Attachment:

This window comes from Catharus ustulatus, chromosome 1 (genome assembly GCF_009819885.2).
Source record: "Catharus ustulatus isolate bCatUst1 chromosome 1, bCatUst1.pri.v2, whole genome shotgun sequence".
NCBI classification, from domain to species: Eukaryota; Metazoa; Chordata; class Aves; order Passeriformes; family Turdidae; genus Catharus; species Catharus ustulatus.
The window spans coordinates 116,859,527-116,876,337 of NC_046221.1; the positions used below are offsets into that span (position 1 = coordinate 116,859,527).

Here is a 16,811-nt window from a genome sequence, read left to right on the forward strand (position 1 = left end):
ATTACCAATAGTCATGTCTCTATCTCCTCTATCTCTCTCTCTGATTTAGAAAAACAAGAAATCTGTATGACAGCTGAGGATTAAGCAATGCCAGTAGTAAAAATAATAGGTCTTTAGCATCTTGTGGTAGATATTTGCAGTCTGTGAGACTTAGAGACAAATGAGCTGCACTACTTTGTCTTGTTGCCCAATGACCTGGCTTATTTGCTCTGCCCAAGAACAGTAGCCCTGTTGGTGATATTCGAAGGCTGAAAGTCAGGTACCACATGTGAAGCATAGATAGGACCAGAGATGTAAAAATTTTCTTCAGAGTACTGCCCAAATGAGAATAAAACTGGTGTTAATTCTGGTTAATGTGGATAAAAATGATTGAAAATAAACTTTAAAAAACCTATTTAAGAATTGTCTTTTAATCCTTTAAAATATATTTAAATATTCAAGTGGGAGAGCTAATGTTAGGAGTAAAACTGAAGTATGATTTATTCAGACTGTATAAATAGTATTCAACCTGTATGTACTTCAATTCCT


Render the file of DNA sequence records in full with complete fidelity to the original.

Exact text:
This window comes from Catharus ustulatus, chromosome 1 (genome assembly GCF_009819885.2).
Source record: "Catharus ustulatus isolate bCatUst1 chromosome 1, bCatUst1.pri.v2, whole genome shotgun sequence".
NCBI classification, from domain to species: Eukaryota; Metazoa; Chordata; class Aves; order Passeriformes; family Turdidae; genus Catharus; species Catharus ustulatus.
The window spans coordinates 116,859,527-116,876,337 of NC_046221.1; the positions used below are offsets into that span (position 1 = coordinate 116,859,527).

Here is a 16,811-nt window from a genome sequence, read left to right on the forward strand (position 1 = left end):
ATTACCAATAGTCATGTCTCTATCTCCTCTATCTCTCTCTCTGATTTAGAAAAACAAGAAATCTGTATGACAGCTGAGGATTAAGCAATGCCAGTAGTAAAAATAATAGGTCTTTAGCATCTTGTGGTAGATATTTGCAGTCTGTGAGACTTAGAGACAAATGAGCTGCACTACTTTGTCTTGTTGCCCAATGACCTGGCTTATTTGCTCTGCCCAAGAACAGTAGCCCTGTTGGTGATATTCGAAGGCTGAAAGTCAGGTACCACATGTGAAGCATAGATAGGACCAGAGATGTAAAAATTTTCTTCAGAGTACTGCCCAAATGAGAATAAAACTGGTGTTAATTCTGGTTAATGTGGATAAAAATGATTGAAAATAAACTTTAAAAAACCTATTTAAGAATTGTCTTTTAATCCTTTAAAATATATTTAAATATTCAAGTGGGAGAGCTAATGTTAGGAGTAAAACTGAAGTATGATTTATTCAGACTGTATAAATAGTATTCAACCTGTATGTACTTCAATTCCT